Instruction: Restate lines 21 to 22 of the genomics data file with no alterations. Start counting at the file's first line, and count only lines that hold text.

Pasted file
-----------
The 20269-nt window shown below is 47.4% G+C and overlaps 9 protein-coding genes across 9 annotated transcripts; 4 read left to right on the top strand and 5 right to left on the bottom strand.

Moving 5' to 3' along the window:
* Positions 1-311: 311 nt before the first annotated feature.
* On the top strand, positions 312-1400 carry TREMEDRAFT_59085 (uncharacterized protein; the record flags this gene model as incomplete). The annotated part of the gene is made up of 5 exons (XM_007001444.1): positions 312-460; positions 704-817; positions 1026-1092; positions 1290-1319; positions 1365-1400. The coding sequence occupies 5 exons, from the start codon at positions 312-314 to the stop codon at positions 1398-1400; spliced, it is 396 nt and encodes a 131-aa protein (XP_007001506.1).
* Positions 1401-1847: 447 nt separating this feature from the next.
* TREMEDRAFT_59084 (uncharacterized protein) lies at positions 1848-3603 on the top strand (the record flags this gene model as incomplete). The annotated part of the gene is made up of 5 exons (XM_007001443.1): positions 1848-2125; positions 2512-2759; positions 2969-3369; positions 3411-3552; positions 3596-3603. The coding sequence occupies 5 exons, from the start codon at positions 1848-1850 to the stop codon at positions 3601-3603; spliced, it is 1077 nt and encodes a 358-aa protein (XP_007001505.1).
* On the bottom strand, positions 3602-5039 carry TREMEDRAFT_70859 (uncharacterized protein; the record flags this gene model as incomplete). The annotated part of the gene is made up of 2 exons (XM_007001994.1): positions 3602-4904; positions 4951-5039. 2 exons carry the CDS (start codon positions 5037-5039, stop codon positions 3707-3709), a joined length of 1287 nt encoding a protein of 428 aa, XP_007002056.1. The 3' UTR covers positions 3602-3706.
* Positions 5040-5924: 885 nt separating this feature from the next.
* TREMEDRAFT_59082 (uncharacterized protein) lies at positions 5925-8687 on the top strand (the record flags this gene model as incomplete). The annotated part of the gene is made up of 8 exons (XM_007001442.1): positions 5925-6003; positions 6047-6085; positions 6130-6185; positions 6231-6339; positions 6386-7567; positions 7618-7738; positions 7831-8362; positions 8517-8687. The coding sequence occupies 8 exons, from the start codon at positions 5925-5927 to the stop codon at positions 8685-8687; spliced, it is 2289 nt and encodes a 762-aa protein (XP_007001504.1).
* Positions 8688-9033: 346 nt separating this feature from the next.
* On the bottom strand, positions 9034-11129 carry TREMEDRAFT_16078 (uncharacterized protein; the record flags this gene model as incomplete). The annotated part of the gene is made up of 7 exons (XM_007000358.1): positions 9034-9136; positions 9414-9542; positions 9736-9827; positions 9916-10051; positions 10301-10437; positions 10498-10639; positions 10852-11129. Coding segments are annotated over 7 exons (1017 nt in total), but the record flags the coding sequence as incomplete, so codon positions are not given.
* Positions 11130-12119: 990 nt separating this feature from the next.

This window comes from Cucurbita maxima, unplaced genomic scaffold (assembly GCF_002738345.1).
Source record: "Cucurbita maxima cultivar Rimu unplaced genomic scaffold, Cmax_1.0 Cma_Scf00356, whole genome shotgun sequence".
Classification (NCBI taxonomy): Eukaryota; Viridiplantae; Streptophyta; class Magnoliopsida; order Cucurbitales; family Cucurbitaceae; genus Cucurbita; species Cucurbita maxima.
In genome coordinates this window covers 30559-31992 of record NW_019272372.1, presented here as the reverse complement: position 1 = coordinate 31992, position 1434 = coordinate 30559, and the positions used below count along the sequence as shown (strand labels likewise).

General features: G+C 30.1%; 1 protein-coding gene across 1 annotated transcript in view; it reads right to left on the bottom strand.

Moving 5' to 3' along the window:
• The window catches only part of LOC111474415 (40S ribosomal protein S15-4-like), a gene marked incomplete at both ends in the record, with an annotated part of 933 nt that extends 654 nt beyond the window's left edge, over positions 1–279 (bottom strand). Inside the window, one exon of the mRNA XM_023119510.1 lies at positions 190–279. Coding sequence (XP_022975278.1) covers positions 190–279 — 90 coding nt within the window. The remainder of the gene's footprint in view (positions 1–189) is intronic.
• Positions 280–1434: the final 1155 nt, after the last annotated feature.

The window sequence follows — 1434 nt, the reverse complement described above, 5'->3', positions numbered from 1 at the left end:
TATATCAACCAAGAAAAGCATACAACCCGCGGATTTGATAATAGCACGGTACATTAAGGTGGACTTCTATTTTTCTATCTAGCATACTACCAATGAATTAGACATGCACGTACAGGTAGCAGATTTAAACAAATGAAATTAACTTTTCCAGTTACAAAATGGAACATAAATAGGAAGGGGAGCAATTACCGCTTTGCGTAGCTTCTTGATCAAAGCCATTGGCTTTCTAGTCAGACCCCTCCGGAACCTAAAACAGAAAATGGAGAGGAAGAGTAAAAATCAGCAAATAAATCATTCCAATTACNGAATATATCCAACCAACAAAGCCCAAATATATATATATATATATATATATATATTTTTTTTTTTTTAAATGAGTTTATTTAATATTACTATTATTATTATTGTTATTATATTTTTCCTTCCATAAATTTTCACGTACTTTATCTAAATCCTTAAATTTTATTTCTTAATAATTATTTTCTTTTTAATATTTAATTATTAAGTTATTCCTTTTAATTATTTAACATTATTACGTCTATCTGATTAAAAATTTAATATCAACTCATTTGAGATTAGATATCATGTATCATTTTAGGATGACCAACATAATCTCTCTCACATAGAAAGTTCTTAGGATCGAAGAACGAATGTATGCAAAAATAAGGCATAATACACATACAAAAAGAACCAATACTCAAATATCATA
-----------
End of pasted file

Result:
The window sequence follows — 1434 nt, the reverse complement described above, 5'->3', positions numbered from 1 at the left end:
TATATCAACCAAGAAAAGCATACAACCCGCGGATTTGATAATAGCACGGTACATTAAGGTGGACTTCTATTTTTCTATCTAGCATACTACCAATGAATTAGACATGCACGTACAGGTAGCAGATTTAAACAAATGAAATTAACTTTTCCAGTTACAAAATGGAACATAAATAGGAAGGGGAGCAATTACCGCTTTGCGTAGCTTCTTGATCAAAGCCATTGGCTTTCTAGTCAGACCCCTCCGGAACCTAAAACAGAAAATGGAGAGGAAGAGTAAAAATCAGCAAATAAATCATTCCAATTACNGAATATATCCAACCAACAAAGCCCAAATATATATATATATATATATATATATATTTTTTTTTTTTTAAATGAGTTTATTTAATATTACTATTATTATTATTGTTATTATATTTTTCCTTCCATAAATTTTCACGTACTTTATCTAAATCCTTAAATTTTATTTCTTAATAATTATTTTCTTTTTAATATTTAATTATTAAGTTATTCCTTTTAATTATTTAACATTATTACGTCTATCTGATTAAAAATTTAATATCAACTCATTTGAGATTAGATATCATGTATCATTTTAGGATGACCAACATAATCTCTCTCACATAGAAAGTTCTTAGGATCGAAGAACGAATGTATGCAAAAATAAGGCATAATACACATACAAAAAGAACCAATACTCAAATATCATA